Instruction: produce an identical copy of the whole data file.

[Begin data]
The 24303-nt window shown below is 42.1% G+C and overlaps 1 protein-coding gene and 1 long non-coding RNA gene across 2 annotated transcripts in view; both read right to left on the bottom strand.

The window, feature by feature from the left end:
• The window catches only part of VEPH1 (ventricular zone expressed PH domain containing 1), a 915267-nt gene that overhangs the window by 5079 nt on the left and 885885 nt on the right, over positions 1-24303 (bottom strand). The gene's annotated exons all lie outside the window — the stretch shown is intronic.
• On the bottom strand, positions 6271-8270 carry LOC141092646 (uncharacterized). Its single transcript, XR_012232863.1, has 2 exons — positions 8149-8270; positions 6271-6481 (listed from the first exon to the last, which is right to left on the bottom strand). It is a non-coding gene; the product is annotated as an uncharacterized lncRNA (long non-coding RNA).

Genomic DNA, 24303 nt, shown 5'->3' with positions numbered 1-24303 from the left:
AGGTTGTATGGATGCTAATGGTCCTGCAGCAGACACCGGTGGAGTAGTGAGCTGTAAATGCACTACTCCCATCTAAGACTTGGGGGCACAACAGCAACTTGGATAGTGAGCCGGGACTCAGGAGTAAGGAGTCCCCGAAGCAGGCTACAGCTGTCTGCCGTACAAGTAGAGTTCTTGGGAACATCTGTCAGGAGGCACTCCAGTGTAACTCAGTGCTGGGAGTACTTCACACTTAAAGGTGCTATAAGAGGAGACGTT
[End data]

The 24303-nt window shown below is 42.1% G+C and overlaps 1 protein-coding gene and 1 long non-coding RNA gene across 2 annotated transcripts in view; both read right to left on the bottom strand.

The window, feature by feature from the left end:
• The window catches only part of VEPH1 (ventricular zone expressed PH domain containing 1), a 915267-nt gene that overhangs the window by 5079 nt on the left and 885885 nt on the right, over positions 1-24303 (bottom strand). The gene's annotated exons all lie outside the window — the stretch shown is intronic.
• On the bottom strand, positions 6271-8270 carry LOC141092646 (uncharacterized). Its single transcript, XR_012232863.1, has 2 exons — positions 8149-8270; positions 6271-6481 (listed from the first exon to the last, which is right to left on the bottom strand). It is a non-coding gene; the product is annotated as an uncharacterized lncRNA (long non-coding RNA).

Genomic DNA, 24303 nt, shown 5'->3' with positions numbered 1-24303 from the left:
AGGTTGTATGGATGCTAATGGTCCTGCAGCAGACACCGGTGGAGTAGTGAGCTGTAAATGCACTACTCCCATCTAAGACTTGGGGGCACAACAGCAACTTGGATAGTGAGCCGGGACTCAGGAGTAAGGAGTCCCCGAAGCAGGCTACAGCTGTCTGCCGTACAAGTAGAGTTCTTGGGAACATCTGTCAGGAGGCACTCCAGTGTAACTCAGTGCTGGGAGTACTTCACACTTAAAGGTGCTATAAGAGGAGACGTT